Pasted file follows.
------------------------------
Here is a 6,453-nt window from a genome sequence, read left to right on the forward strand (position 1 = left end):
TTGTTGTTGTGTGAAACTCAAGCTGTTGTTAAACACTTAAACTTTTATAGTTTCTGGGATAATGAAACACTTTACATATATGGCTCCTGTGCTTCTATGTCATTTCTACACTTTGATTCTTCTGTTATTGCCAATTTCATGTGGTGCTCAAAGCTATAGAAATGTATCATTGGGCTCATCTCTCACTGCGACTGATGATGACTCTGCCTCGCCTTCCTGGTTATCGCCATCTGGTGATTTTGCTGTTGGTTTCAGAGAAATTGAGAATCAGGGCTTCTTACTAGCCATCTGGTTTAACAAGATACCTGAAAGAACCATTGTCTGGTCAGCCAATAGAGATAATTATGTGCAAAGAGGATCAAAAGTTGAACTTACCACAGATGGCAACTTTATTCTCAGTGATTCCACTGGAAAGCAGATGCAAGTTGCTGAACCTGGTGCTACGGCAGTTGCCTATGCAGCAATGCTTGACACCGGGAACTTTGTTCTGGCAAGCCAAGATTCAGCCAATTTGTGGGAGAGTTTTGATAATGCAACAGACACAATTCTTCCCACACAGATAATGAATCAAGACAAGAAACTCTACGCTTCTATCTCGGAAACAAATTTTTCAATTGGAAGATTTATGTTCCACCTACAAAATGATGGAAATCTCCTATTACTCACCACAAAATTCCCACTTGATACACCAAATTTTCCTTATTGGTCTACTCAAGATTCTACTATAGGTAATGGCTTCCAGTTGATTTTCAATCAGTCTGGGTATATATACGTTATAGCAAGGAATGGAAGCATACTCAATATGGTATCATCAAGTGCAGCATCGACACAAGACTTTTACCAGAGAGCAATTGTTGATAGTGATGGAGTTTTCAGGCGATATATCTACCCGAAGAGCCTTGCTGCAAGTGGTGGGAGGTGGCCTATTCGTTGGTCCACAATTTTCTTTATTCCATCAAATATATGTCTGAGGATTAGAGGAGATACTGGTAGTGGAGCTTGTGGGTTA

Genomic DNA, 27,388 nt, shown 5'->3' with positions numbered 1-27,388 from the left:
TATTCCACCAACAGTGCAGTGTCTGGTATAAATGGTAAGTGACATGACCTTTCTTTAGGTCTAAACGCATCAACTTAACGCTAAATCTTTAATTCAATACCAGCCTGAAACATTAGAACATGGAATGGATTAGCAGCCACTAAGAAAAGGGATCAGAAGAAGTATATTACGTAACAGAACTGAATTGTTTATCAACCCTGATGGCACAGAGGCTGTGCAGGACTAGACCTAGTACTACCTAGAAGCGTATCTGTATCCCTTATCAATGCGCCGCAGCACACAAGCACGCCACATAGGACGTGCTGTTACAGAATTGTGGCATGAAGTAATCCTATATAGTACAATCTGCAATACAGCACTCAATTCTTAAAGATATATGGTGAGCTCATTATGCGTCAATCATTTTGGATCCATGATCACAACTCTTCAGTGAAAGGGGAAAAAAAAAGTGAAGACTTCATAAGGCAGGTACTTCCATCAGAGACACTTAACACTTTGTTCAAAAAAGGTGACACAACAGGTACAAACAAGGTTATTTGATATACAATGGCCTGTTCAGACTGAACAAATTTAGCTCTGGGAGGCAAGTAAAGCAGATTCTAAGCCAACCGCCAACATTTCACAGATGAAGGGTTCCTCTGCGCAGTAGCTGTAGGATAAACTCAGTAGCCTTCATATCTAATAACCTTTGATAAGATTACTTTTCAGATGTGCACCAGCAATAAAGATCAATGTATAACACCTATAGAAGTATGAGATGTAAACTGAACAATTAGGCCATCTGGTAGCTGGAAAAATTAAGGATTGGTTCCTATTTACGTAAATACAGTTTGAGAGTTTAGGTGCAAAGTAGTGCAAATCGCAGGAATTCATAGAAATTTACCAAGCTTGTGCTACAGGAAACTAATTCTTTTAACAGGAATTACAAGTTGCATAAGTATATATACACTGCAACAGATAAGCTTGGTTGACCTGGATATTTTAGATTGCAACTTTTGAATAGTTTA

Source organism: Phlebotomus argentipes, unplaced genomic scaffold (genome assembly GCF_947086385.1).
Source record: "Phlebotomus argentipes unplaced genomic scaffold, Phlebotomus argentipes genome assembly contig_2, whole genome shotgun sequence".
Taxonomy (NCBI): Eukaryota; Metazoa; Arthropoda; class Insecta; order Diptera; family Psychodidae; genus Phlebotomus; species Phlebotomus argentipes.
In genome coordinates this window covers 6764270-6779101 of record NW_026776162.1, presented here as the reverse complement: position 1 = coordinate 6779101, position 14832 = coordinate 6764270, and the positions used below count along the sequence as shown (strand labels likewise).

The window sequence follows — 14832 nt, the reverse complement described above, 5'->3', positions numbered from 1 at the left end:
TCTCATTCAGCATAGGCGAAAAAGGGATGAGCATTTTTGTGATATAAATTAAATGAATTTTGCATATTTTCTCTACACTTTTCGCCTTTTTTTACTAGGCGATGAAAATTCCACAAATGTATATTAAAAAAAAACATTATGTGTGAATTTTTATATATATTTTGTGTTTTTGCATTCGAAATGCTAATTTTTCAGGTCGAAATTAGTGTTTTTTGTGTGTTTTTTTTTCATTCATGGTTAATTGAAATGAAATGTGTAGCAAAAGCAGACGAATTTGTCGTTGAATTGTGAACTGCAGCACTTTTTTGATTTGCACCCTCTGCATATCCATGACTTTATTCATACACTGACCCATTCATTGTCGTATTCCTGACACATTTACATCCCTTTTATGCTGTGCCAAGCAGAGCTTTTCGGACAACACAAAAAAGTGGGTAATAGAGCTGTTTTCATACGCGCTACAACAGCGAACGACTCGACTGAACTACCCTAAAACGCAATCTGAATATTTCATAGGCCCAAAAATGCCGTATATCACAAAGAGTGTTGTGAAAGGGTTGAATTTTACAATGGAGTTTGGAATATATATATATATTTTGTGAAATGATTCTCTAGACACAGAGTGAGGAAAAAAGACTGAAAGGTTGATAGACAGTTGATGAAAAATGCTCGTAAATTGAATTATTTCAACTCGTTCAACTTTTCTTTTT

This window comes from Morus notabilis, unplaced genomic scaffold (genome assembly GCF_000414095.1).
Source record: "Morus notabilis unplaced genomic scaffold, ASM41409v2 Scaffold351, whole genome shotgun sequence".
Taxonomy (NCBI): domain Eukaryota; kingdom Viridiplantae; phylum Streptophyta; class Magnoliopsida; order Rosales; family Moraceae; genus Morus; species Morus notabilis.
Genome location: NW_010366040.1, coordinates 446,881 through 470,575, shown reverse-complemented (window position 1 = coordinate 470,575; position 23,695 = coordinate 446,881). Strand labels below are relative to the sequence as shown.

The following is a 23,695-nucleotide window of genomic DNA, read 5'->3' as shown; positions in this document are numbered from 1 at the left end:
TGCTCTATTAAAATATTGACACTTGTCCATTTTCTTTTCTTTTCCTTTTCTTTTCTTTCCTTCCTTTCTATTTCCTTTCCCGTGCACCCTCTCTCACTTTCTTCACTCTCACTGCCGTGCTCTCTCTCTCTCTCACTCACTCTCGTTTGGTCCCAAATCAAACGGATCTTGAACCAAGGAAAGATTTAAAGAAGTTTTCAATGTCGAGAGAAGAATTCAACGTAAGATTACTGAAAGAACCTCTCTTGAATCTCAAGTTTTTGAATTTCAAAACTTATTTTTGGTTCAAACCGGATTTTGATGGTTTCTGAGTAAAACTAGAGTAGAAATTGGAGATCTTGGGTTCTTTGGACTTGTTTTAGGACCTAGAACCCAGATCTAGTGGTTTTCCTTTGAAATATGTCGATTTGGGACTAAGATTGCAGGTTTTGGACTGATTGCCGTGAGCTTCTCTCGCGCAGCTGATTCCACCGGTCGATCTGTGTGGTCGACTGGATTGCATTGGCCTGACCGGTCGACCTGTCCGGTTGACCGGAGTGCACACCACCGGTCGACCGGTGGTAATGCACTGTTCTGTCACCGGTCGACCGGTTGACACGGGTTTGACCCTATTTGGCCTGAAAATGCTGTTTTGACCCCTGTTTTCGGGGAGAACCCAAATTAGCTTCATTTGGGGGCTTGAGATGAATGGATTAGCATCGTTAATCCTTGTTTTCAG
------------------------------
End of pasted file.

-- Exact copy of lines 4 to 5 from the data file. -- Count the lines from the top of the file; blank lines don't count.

TATTCCACCAACAGTGCAGTGTCTGGTATAAATGGTAAGTGACATGACCTTTCTTTAGGTCTAAACGCATCAACTTAACGCTAAATCTTTAATTCAATACCAGCCTGAAACATTAGAACATGGAATGGATTAGCAGCCACTAAGAAAAGGGATCAGAAGAAGTATATTACGTAACAGAACTGAATTGTTTATCAACCCTGATGGCACAGAGGCTGTGCAGGACTAGACCTAGTACTACCTAGAAGCGTATCTGTATCCCTTATCAATGCGCCGCAGCACACAAGCACGCCACATAGGACGTGCTGTTACAGAATTGTGGCATGAAGTAATCCTATATAGTACAATCTGCAATACAGCACTCAATTCTTAAAGATATATGGTGAGCTCATTATGCGTCAATCATTTTGGATCCATGATCACAACTCTTCAGTGAAAGGGGAAAAAAAAAGTGAAGACTTCATAAGGCAGGTACTTCCATCAGAGACACTTAACACTTTGTTCAAAAAAGGTGACACAACAGGTACAAACAAGGTTATTTGATATACAATGGCCTGTTCAGACTGAACAAATTTAGCTCTGGGAGGCAAGTAAAGCAGATTCTAAGCCAACCGCCAACATTTCACAGATGAAGGGTTCCTCTGCGCAGTAGCTGTAGGATAAACTCAGTAGCCTTCATATCTAATAACCTTTGATAAGATTACTTTTCAGATGTGCACCAGCAATAAAGATCAATGTATAACACCTATAGAAGTATGAGATGTAAACTGAACAATTAGGCCATCTGGTAGCTGGAAAAATTAAGGATTGGTTCCTATTTACGTAAATACAGTTTGAGAGTTTAGGTGCAAAGTAGTGCAAATCGCAGGAATTCATAGAAATTTACCAAGCTTGTGCTACAGGAAACTAATTCTTTTAACAGGAATTACAAGTTGCATAAGTATATATACACTGCAACAGATAAGCTTGGTTGACCTGGATATTTTAGATTGCAACTTTTGAATAGTTTA

Source organism: Phlebotomus argentipes, unplaced genomic scaffold (genome assembly GCF_947086385.1).